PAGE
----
The failure to submit the 2017 financial statements also can not serve as a predicate for a malpractice claim here because of a lack of proximate cause. As alleged, the plaintiff hired
replacement counsel after the initial award was issued and prior to the time that the final award was made. It is undisputed that the plaintiff made no attempt to submit the 2017 financial statements and otherwise made a strategic decision not to even attempt to expand the record. Had they made this request and Judge Scheindlin denied it then the plaintiff may well be able to address the nexus between the defendants’ failure to submit such statements and the impact it may have had on Judge Scheindlin’s decision. Stated differently, the claim fails because of the intervening independent representation of the replacement lawyers and their decision to make no attempt to have Judge Scheindlin consider the 2017 financial statements. As such, the nexus is simply too tenuous because Judge Scheindlin may well have permitted the submission of the 2017 financial statements. “

Email this postTweet this postLike this postShare this post on LinkedIn
Andrew Lavoott Bluestone

Andrew Lavoott Bluestone has been an attorney for 40 years, with a career that spans criminal prosecution, civil litigation and appellate litigation. Mr. Bluestone became an Assistant District Attorney in Kings County in 1978, entered private practice in 1984 and in 1989 opened…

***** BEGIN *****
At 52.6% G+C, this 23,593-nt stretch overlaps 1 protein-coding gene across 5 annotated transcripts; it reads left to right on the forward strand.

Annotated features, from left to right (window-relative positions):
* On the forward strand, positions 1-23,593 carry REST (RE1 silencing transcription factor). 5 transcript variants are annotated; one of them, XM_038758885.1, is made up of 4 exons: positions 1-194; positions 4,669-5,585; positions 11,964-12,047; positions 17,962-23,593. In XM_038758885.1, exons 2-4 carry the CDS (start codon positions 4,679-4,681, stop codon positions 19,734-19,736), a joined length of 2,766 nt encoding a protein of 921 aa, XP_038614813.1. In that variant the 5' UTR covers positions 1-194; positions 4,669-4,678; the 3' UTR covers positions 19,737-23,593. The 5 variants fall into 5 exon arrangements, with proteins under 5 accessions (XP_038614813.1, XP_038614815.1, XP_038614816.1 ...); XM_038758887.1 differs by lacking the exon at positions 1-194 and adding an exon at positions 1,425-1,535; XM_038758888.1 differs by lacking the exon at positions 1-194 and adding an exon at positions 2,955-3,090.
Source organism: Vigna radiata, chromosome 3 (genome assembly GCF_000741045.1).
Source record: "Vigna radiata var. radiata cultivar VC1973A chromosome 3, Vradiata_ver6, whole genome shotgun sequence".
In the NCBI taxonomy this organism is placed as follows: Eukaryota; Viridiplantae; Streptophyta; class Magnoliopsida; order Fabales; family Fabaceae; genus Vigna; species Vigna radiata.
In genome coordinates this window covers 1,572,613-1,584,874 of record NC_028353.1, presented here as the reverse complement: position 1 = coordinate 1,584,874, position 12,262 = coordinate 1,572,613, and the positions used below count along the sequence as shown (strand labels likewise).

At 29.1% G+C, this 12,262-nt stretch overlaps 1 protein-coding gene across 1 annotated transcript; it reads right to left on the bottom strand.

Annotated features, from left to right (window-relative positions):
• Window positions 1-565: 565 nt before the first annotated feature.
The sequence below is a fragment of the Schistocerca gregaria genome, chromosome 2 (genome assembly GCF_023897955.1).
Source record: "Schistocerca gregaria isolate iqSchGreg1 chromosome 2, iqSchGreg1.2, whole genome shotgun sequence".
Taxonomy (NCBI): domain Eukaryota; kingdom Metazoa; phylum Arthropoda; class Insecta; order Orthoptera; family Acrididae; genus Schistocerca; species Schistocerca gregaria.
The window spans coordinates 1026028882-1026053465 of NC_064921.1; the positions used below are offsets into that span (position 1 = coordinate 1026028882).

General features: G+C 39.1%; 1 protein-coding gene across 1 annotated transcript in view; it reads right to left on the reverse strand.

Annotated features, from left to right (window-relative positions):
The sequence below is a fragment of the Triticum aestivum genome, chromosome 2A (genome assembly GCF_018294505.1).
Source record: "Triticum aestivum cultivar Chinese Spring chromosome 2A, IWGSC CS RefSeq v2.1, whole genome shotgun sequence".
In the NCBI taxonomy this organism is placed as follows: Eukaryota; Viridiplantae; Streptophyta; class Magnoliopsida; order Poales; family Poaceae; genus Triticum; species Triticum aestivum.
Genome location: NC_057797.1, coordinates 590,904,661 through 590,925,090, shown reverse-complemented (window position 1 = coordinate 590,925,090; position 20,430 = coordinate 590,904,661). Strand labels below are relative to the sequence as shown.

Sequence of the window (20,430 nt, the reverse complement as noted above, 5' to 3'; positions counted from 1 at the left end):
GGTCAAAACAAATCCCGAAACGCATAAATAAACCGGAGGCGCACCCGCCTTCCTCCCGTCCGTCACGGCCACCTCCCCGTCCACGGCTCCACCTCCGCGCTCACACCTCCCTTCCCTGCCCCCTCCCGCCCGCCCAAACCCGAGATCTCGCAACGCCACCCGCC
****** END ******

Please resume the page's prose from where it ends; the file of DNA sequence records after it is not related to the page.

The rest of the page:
Andrew Lavoott Bluestone has been an attorney for 40 years, with a career that spans criminal prosecution, civil litigation and appellate litigation. Mr. Bluestone became an Assistant District Attorney in Kings County in 1978, entered private practice in 1984 and in 1989 opened his private law office and took his first legal malpractice case.

Since 1989, Bluestone has become a leader in the New York Plaintiff’s Legal Malpractice bar, handling a wide array of plaintiff’s legal malpractice cases arising from catastrophic personal injury, contracts, patents, commercial litigation, securities, matrimonial and custody issues, medical malpractice, insurance, product liability, real estate, landlord-tenant, foreclosures and has defended attorneys in a limited number of legal malpractice cases.

Bluestone also took an academic role in field, publishing the New York Attorney Malpractice Report from 2002-2004.  He started the “New York Attorney Malpractice Blog” in 2004, where he has published more than 4500 entries.

Mr. Bluestone has written 38 scholarly peer-reviewed articles concerning legal malpractice, many in the Outside Counsel column of the New York Law Journal. He has appeared as an Expert witness in multiple legal malpractice litigations.